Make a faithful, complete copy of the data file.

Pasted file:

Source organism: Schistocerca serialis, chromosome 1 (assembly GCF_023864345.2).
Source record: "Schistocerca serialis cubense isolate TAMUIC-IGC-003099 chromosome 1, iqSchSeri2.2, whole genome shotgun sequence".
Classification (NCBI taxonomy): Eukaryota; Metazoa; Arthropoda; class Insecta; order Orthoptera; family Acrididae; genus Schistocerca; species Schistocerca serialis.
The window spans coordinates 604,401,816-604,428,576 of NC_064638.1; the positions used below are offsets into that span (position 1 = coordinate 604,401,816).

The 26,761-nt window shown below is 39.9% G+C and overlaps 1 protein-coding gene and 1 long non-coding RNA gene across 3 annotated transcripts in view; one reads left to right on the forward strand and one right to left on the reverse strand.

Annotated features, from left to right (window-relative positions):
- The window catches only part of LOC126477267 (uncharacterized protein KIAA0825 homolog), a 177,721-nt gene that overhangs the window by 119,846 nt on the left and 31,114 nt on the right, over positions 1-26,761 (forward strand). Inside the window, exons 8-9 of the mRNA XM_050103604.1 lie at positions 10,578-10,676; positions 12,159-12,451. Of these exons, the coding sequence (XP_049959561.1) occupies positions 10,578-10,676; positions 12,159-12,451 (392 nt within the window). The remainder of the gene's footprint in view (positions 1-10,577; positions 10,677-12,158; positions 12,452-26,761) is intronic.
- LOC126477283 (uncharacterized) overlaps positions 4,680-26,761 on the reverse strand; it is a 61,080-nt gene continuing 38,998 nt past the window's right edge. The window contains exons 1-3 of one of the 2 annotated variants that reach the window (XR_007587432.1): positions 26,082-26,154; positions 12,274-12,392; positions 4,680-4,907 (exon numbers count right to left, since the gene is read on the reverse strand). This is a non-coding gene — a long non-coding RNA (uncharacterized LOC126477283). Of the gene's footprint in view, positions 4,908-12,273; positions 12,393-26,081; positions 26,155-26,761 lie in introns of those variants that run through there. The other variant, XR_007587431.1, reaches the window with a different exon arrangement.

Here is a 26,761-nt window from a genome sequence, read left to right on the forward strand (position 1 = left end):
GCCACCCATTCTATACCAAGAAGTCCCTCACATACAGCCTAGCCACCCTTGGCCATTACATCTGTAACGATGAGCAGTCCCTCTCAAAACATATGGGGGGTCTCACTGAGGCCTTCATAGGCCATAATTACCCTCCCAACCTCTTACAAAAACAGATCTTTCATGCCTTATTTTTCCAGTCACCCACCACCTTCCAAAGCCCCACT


Source organism: Schistocerca serialis, chromosome 1 (assembly GCF_023864345.2).
Source record: "Schistocerca serialis cubense isolate TAMUIC-IGC-003099 chromosome 1, iqSchSeri2.2, whole genome shotgun sequence".
Classification (NCBI taxonomy): Eukaryota; Metazoa; Arthropoda; class Insecta; order Orthoptera; family Acrididae; genus Schistocerca; species Schistocerca serialis.
The window spans coordinates 604,401,816-604,428,576 of NC_064638.1; the positions used below are offsets into that span (position 1 = coordinate 604,401,816).

The 26,761-nt window shown below is 39.9% G+C and overlaps 1 protein-coding gene and 1 long non-coding RNA gene across 3 annotated transcripts in view; one reads left to right on the forward strand and one right to left on the reverse strand.

Annotated features, from left to right (window-relative positions):
- The window catches only part of LOC126477267 (uncharacterized protein KIAA0825 homolog), a 177,721-nt gene that overhangs the window by 119,846 nt on the left and 31,114 nt on the right, over positions 1-26,761 (forward strand). Inside the window, exons 8-9 of the mRNA XM_050103604.1 lie at positions 10,578-10,676; positions 12,159-12,451. Of these exons, the coding sequence (XP_049959561.1) occupies positions 10,578-10,676; positions 12,159-12,451 (392 nt within the window). The remainder of the gene's footprint in view (positions 1-10,577; positions 10,677-12,158; positions 12,452-26,761) is intronic.
- LOC126477283 (uncharacterized) overlaps positions 4,680-26,761 on the reverse strand; it is a 61,080-nt gene continuing 38,998 nt past the window's right edge. The window contains exons 1-3 of one of the 2 annotated variants that reach the window (XR_007587432.1): positions 26,082-26,154; positions 12,274-12,392; positions 4,680-4,907 (exon numbers count right to left, since the gene is read on the reverse strand). This is a non-coding gene — a long non-coding RNA (uncharacterized LOC126477283). Of the gene's footprint in view, positions 4,908-12,273; positions 12,393-26,081; positions 26,155-26,761 lie in introns of those variants that run through there. The other variant, XR_007587431.1, reaches the window with a different exon arrangement.

Here is a 26,761-nt window from a genome sequence, read left to right on the forward strand (position 1 = left end):
GCCACCCATTCTATACCAAGAAGTCCCTCACATACAGCCTAGCCACCCTTGGCCATTACATCTGTAACGATGAGCAGTCCCTCTCAAAACATATGGGGGGTCTCACTGAGGCCTTCATAGGCCATAATTACCCTCCCAACCTCTTACAAAAACAGATCTTTCATGCCTTATTTTTCCAGTCACCCACCACCTTCCAAAGCCCCACT